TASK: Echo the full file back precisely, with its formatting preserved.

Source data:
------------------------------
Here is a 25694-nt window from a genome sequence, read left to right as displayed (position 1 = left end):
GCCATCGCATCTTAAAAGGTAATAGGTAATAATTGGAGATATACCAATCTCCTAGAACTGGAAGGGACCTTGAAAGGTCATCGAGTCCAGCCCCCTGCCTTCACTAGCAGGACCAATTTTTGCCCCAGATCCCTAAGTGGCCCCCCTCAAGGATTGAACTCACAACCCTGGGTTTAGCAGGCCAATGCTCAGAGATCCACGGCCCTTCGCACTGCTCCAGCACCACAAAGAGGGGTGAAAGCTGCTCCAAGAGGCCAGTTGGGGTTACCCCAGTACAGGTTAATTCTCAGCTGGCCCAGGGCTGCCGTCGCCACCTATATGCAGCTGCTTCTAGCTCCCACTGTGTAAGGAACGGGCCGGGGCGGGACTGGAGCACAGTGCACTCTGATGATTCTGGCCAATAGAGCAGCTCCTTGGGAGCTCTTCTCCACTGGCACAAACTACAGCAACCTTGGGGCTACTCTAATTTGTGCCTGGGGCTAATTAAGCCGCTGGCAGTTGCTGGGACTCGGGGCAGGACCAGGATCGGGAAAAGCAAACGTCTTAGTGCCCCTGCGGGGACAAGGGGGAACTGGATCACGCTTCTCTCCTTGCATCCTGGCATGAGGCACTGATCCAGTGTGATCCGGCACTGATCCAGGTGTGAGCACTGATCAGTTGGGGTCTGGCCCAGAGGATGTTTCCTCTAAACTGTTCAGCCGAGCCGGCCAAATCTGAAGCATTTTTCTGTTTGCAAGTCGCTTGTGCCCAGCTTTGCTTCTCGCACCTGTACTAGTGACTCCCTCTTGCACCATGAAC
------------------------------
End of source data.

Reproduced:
Here is a 25694-nt window from a genome sequence, read left to right as displayed (position 1 = left end):
GCCATCGCATCTTAAAAGGTAATAGGTAATAATTGGAGATATACCAATCTCCTAGAACTGGAAGGGACCTTGAAAGGTCATCGAGTCCAGCCCCCTGCCTTCACTAGCAGGACCAATTTTTGCCCCAGATCCCTAAGTGGCCCCCCTCAAGGATTGAACTCACAACCCTGGGTTTAGCAGGCCAATGCTCAGAGATCCACGGCCCTTCGCACTGCTCCAGCACCACAAAGAGGGGTGAAAGCTGCTCCAAGAGGCCAGTTGGGGTTACCCCAGTACAGGTTAATTCTCAGCTGGCCCAGGGCTGCCGTCGCCACCTATATGCAGCTGCTTCTAGCTCCCACTGTGTAAGGAACGGGCCGGGGCGGGACTGGAGCACAGTGCACTCTGATGATTCTGGCCAATAGAGCAGCTCCTTGGGAGCTCTTCTCCACTGGCACAAACTACAGCAACCTTGGGGCTACTCTAATTTGTGCCTGGGGCTAATTAAGCCGCTGGCAGTTGCTGGGACTCGGGGCAGGACCAGGATCGGGAAAAGCAAACGTCTTAGTGCCCCTGCGGGGACAAGGGGGAACTGGATCACGCTTCTCTCCTTGCATCCTGGCATGAGGCACTGATCCAGTGTGATCCGGCACTGATCCAGGTGTGAGCACTGATCAGTTGGGGTCTGGCCCAGAGGATGTTTCCTCTAAACTGTTCAGCCGAGCCGGCCAAATCTGAAGCATTTTTCTGTTTGCAAGTCGCTTGTGCCCAGCTTTGCTTCTCGCACCTGTACTAGTGACTCCCTCTTGCACCATGAAC